Belarus has a nearby border with Lithuania and Poland, both European Union members, and is a member of the Eurasian Economic Union, which also includes Armenia, Kazakhstan, Kyrgyzstan and Russia. That means it essentially straddles the economic space between the EU and China. Guess who is currently negotiating reductions and elimination of various tariffs with the Eurasian Economic Union? China.

This means that once this is in place, the Great Stone Industrial Park is likely to see an upsurge in Chinese manufacturers locating production facilities in Belarus to manufacture products for Eastern Europe, and the Caucasus. The Belarus Government also sees the potential. With the Great Stone Park just a few kilometres from Minsk airport, the Government is putting in a second runway to cope with expected demand for additional cargo flights. Great Stone is also close to the Belarus Rail network, which itself is already well connected with nearby borders into the EU and Russia. It is this combination of recognizing location, proximity to existing or developing infrastructure, the emergence and pre-armed knowledge of upcoming tax reductions and free trade deals that is driving Chinese investment into these areas.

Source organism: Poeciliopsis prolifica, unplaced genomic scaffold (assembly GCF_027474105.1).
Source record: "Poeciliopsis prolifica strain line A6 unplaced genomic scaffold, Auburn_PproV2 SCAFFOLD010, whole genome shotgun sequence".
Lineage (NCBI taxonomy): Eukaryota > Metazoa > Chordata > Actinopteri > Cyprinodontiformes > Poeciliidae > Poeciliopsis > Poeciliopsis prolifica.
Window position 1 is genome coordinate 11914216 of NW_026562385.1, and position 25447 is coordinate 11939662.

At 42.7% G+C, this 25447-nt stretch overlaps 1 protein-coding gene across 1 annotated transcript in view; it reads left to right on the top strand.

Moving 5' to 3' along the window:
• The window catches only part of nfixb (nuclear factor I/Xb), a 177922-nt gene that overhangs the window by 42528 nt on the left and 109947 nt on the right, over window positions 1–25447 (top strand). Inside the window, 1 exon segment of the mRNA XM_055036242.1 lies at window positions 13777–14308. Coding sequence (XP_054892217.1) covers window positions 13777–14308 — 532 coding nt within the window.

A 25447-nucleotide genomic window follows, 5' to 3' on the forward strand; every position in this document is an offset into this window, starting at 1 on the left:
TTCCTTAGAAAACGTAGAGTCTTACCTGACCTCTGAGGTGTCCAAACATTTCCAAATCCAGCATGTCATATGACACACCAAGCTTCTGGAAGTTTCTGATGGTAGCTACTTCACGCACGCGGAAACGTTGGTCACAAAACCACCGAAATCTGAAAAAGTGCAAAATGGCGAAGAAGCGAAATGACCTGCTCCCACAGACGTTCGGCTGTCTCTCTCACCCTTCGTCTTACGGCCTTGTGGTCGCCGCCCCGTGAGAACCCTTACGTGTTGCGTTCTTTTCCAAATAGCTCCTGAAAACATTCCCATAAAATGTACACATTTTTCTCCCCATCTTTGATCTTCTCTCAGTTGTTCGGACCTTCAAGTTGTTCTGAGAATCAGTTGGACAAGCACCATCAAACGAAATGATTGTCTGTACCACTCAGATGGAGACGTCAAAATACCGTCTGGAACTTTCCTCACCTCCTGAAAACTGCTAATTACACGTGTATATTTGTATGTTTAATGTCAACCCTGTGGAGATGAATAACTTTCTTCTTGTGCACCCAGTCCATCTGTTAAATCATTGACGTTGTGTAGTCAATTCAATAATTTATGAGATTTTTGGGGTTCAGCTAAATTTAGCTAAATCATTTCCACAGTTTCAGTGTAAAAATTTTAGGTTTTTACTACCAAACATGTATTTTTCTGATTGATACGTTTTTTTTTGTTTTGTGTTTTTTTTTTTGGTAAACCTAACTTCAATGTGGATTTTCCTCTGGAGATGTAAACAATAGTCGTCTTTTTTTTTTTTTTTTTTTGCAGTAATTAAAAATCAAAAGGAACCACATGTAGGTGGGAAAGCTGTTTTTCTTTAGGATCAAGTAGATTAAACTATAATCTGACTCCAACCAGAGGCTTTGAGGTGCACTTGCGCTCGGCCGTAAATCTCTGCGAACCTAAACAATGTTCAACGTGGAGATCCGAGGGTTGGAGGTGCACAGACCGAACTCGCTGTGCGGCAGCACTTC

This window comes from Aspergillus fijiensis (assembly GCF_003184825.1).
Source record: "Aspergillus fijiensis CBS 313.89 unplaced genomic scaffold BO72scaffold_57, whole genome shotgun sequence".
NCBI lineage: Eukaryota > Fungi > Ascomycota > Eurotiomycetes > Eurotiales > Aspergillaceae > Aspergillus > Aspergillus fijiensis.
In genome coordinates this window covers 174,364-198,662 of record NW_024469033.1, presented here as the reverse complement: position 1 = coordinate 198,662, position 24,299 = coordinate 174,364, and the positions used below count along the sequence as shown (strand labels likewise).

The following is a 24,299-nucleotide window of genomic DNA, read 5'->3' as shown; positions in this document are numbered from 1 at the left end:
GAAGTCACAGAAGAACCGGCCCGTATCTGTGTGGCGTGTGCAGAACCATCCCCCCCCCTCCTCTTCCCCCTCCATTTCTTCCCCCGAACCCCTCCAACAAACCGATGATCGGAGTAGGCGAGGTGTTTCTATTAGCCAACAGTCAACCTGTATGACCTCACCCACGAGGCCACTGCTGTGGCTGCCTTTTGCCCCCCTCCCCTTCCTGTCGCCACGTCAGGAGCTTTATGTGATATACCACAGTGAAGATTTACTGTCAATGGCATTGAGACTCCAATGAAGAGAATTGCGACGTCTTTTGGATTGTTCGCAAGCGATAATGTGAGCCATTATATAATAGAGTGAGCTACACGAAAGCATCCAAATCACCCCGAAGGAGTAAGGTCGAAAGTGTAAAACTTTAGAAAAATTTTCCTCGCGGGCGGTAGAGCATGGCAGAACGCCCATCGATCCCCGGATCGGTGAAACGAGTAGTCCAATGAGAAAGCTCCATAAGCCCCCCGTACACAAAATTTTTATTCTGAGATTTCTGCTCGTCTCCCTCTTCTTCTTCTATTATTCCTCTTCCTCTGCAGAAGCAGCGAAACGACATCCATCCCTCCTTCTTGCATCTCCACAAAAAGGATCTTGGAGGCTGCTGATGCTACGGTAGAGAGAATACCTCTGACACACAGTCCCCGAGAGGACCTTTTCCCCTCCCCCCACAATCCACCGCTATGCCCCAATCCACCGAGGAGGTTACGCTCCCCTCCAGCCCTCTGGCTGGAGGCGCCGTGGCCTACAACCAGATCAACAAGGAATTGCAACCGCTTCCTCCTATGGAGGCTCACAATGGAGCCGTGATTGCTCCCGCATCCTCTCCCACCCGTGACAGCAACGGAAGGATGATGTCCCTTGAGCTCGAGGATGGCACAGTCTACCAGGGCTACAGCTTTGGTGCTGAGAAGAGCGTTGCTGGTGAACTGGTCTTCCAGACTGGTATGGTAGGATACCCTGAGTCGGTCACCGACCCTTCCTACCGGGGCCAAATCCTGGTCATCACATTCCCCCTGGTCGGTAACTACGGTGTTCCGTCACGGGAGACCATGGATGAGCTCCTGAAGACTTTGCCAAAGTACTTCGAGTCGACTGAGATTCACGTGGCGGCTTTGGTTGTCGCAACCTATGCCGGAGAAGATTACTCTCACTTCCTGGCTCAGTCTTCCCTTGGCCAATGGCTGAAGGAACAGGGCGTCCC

Another example is China’s massive investments into such zones in Africa. These have been going on for some time now, but all with the knowledge that Africa would itself shortly agree a pan-African Free Trade Agreement (AfCFTA) that would eliminate taxes on 90% of products traded across the African continent. Such a deal is great news for businesses operating in Africa wanting to source components and products from different African countries and suppliers and combine them perhaps with components imported, duty free, into Free Trade Zones and combine them into one finished product for either re-sale back onto the African markets or for re-sale elsewhere. The AfCFTA came into effect earlier this year. I wrote about this and the moves that Beijing made to make it happen in the article China’s African Moves Through The Belt & Road, Double Tax Treaties, And AfCFTA With China having built zones such as the China-Egypt Suez Trade & Economic Cooperation Zone (coinvested in by Tianjian’s TEDA), and with China’s President Xi promising to bring over 100 textile, garment, oil equipment, motorcycle and solar energy companies to Egypt, creating more than 10,000 local jobs, it may not be long before “Made in Africa” versions of Chinese brands begin to turn up in EU markets, and certainly across Africa and the Middle East.